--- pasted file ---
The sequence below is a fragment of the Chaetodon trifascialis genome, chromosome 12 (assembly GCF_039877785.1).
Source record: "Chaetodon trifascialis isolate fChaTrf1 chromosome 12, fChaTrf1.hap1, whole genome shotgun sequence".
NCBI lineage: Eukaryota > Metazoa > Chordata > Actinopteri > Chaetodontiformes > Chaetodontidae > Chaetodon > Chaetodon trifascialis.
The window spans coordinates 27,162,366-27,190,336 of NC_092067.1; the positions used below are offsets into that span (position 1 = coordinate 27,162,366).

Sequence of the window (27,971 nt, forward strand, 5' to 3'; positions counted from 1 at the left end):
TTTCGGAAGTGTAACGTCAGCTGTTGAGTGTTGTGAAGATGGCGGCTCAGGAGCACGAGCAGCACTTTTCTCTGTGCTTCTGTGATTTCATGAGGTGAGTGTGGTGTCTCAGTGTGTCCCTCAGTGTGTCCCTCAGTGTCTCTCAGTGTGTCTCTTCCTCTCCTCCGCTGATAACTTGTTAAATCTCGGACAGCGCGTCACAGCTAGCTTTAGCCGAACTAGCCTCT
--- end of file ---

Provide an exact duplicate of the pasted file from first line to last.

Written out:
The sequence below is a fragment of the Chaetodon trifascialis genome, chromosome 12 (assembly GCF_039877785.1).
Source record: "Chaetodon trifascialis isolate fChaTrf1 chromosome 12, fChaTrf1.hap1, whole genome shotgun sequence".
NCBI lineage: Eukaryota > Metazoa > Chordata > Actinopteri > Chaetodontiformes > Chaetodontidae > Chaetodon > Chaetodon trifascialis.
The window spans coordinates 27,162,366-27,190,336 of NC_092067.1; the positions used below are offsets into that span (position 1 = coordinate 27,162,366).

Sequence of the window (27,971 nt, forward strand, 5' to 3'; positions counted from 1 at the left end):
TTTCGGAAGTGTAACGTCAGCTGTTGAGTGTTGTGAAGATGGCGGCTCAGGAGCACGAGCAGCACTTTTCTCTGTGCTTCTGTGATTTCATGAGGTGAGTGTGGTGTCTCAGTGTGTCCCTCAGTGTGTCCCTCAGTGTCTCTCAGTGTGTCTCTTCCTCTCCTCCGCTGATAACTTGTTAAATCTCGGACAGCGCGTCACAGCTAGCTTTAGCCGAACTAGCCTCT